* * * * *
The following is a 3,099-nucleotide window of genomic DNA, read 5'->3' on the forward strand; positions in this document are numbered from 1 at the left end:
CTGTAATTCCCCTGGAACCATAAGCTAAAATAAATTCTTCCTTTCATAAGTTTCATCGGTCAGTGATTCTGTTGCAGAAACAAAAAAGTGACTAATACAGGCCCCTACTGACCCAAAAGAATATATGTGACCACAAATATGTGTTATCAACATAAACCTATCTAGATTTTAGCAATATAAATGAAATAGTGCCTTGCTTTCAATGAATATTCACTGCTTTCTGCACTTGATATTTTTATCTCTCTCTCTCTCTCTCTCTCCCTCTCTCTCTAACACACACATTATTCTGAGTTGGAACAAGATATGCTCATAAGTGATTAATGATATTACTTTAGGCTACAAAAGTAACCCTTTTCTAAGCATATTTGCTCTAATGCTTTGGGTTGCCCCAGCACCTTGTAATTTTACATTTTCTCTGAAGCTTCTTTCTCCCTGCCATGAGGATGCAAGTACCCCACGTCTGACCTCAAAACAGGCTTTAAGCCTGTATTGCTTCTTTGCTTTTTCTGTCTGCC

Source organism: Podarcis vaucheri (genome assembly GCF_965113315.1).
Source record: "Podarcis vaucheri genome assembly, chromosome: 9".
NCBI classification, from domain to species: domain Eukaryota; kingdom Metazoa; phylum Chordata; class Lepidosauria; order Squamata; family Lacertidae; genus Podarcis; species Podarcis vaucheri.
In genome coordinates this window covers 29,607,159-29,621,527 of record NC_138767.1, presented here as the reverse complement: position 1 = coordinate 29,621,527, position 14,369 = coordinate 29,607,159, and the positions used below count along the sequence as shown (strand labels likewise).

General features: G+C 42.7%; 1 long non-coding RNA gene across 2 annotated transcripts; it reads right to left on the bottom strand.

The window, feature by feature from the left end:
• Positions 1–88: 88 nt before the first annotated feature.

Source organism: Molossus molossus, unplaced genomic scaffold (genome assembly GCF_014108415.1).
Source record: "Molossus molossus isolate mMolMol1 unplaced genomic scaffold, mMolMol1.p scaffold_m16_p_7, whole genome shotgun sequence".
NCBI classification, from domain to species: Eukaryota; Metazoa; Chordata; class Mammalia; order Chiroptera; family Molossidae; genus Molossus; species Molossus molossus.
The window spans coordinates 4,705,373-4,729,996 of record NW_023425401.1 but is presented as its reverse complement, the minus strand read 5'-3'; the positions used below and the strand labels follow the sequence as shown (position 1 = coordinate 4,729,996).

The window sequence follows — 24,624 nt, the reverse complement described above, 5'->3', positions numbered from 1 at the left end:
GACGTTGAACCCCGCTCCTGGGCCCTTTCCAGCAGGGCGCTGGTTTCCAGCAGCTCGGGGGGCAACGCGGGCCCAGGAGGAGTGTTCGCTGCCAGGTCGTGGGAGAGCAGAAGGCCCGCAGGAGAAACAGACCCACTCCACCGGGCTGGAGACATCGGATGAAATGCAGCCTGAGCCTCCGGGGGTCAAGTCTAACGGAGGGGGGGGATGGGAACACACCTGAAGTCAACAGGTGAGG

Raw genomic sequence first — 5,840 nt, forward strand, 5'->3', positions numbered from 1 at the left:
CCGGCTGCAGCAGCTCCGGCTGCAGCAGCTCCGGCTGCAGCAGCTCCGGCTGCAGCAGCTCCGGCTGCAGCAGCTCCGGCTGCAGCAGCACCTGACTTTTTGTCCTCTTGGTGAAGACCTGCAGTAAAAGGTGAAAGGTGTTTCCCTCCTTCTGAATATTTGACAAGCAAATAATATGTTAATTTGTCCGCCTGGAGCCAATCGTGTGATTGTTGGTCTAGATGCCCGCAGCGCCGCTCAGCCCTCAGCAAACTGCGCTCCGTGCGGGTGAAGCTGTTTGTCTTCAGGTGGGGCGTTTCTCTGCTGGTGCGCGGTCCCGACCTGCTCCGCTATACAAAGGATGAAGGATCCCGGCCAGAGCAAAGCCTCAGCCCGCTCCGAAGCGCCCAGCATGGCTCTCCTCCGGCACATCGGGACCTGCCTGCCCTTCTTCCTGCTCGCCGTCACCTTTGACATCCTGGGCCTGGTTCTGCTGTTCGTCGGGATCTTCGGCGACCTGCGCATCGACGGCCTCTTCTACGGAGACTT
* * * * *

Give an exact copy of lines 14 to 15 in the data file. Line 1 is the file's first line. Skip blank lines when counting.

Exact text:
The window sequence follows — 24,624 nt, the reverse complement described above, 5'->3', positions numbered from 1 at the left end:
GACGTTGAACCCCGCTCCTGGGCCCTTTCCAGCAGGGCGCTGGTTTCCAGCAGCTCGGGGGGCAACGCGGGCCCAGGAGGAGTGTTCGCTGCCAGGTCGTGGGAGAGCAGAAGGCCCGCAGGAGAAACAGACCCACTCCACCGGGCTGGAGACATCGGATGAAATGCAGCCTGAGCCTCCGGGGGTCAAGTCTAACGGAGGGGGGGGATGGGAACACACCTGAAGTCAACAGGTGAGG